Reputation as a Safe Haven
Market performance only played a very minor role here because the strong recovery in the second half of the year was just able to offset the slump in the spring. The bigger banks were generally ahead of the pack on customer acquisition too. «We have succeeded in gaining new customers and strengthening the offshore business in Switzerland.»
Hintermann put this down to the uncertainty caused by the pandemic and Switzerland’s reputation as a «safe haven».
Strong Demand for Advice
Clients had great need of advice. The banks had laid the groundwork on this in recent years and had increased customer acquisition efforts, service and their range of products. «The big banks have been very successful, while the smaller ones have lost customer assets,» Hintermann said. However, size did not matter for some positive trends.
Efficiency measures have had an impact. Personnel cost margins have narrowed at most banks and assets under management per employee rose to a ten-year high.
There were also successful exceptions at the small private banks. «These are often specialized banks with a focused customer base and range of products that are very successful in their niche.» There are positive examples of institutions that concentrate on Swiss customers or even certain regions, or those that are active in clearly defined foreign markets.
In general, however, it is more difficult for small private banks to defend their margins. Since 2010, the average margin has decreased by 27 basis points to 81 basis points, and by 7 basis points last year alone.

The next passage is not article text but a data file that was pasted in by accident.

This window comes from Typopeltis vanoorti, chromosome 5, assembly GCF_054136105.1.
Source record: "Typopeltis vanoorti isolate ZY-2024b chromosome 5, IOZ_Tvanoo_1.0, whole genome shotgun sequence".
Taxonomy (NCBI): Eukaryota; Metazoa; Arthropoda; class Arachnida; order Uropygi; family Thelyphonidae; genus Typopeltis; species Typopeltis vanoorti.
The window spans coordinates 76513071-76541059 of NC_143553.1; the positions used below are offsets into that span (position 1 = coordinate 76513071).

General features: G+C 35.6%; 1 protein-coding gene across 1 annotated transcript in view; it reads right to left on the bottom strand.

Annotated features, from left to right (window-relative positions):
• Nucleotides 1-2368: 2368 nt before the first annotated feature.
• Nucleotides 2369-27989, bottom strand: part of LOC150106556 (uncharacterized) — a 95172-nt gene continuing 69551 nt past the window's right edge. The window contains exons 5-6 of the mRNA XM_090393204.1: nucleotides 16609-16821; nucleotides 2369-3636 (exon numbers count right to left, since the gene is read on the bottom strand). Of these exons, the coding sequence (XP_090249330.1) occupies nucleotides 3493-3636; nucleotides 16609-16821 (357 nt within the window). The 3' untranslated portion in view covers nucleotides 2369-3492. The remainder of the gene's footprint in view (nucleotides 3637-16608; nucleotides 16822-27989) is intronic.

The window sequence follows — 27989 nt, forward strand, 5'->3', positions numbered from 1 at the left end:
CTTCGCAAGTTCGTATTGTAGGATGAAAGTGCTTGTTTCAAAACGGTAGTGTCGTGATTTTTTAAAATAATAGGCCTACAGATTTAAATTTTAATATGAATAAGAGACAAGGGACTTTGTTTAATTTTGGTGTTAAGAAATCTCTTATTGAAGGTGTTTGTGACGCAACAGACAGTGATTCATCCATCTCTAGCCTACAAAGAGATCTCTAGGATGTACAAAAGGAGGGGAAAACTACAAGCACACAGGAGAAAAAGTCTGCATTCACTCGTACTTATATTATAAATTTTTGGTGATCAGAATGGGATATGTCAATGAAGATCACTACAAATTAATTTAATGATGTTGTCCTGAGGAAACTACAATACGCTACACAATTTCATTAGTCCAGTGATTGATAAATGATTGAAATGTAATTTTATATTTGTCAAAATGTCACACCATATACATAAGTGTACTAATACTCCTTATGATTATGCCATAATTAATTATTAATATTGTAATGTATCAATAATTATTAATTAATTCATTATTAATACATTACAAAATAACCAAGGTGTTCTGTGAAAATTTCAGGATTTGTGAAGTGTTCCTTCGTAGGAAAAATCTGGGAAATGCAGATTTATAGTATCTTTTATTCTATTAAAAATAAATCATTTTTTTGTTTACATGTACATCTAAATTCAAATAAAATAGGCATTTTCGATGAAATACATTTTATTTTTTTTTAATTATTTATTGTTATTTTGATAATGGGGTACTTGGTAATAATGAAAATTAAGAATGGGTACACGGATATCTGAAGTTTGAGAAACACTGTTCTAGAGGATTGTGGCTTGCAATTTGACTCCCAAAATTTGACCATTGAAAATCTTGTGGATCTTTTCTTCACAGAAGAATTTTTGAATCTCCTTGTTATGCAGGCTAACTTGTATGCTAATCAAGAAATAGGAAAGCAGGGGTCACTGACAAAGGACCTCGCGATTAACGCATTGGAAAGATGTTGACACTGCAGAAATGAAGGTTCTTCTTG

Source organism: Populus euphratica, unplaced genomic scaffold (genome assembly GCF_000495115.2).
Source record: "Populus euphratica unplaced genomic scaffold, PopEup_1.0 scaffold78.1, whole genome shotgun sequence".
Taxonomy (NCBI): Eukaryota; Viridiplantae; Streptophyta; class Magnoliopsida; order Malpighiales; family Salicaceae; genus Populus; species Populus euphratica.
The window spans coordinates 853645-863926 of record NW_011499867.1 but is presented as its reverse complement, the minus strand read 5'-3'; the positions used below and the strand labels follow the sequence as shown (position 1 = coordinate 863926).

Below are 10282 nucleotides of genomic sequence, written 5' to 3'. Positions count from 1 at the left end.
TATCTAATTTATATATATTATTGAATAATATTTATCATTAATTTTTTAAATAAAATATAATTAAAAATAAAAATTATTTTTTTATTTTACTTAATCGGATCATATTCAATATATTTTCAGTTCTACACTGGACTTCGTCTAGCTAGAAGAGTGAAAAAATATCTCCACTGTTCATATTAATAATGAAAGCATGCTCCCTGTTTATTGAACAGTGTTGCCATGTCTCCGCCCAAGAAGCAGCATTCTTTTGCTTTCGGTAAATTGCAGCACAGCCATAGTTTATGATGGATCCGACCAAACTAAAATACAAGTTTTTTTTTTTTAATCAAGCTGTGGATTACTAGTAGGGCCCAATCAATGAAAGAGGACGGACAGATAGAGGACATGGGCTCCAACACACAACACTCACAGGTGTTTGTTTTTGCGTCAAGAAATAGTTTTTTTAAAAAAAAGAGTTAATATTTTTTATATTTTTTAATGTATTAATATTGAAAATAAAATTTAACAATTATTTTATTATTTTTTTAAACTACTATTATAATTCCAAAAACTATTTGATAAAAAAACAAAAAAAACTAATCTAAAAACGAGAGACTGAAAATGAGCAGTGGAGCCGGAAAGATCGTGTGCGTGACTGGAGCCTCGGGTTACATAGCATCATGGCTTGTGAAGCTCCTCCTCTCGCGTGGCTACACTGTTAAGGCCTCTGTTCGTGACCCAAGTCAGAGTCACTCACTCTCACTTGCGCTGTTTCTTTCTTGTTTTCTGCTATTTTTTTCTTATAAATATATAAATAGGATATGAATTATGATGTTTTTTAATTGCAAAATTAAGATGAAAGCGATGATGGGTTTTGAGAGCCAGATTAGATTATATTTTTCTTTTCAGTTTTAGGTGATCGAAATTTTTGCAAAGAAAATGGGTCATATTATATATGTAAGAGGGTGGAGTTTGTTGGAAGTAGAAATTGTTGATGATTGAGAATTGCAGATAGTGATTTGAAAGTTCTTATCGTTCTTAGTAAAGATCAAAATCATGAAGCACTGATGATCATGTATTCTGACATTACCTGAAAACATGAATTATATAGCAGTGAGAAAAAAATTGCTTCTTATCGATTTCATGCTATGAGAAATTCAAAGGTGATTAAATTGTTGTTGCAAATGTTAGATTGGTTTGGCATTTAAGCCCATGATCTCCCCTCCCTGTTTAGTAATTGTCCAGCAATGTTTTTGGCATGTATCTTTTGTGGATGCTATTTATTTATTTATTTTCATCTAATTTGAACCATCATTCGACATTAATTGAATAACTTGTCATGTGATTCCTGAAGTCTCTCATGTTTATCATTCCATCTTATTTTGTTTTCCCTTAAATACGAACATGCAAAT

Only 90 Private Bank Next Year
This also explains the further consolidation. «If two banks, each with around 4 billion francs in managed assets, join forces, that doesn’t solve their problem,» KPMG’s head of financial services Philip Rickert, said.
KPMG expects there to be only around 90 private banks in Switzerland by the middle of next year. Today there are 96 firms. Another problem for the smaller private banks is often the high average age of their customers. «When a change in generations is imminent, the bank is often unable to meet the needs of the new generation and the assets are withdrawn,» Rickert added.
- In the study, KPMG and the University of St. Gallen analyzed the state of the industry on the basis of data from 83 private banks. This covered around 84 percent of the sector. The big banks UBS and Credit Suisse as well as banks that had not published any figures for a long time were not included.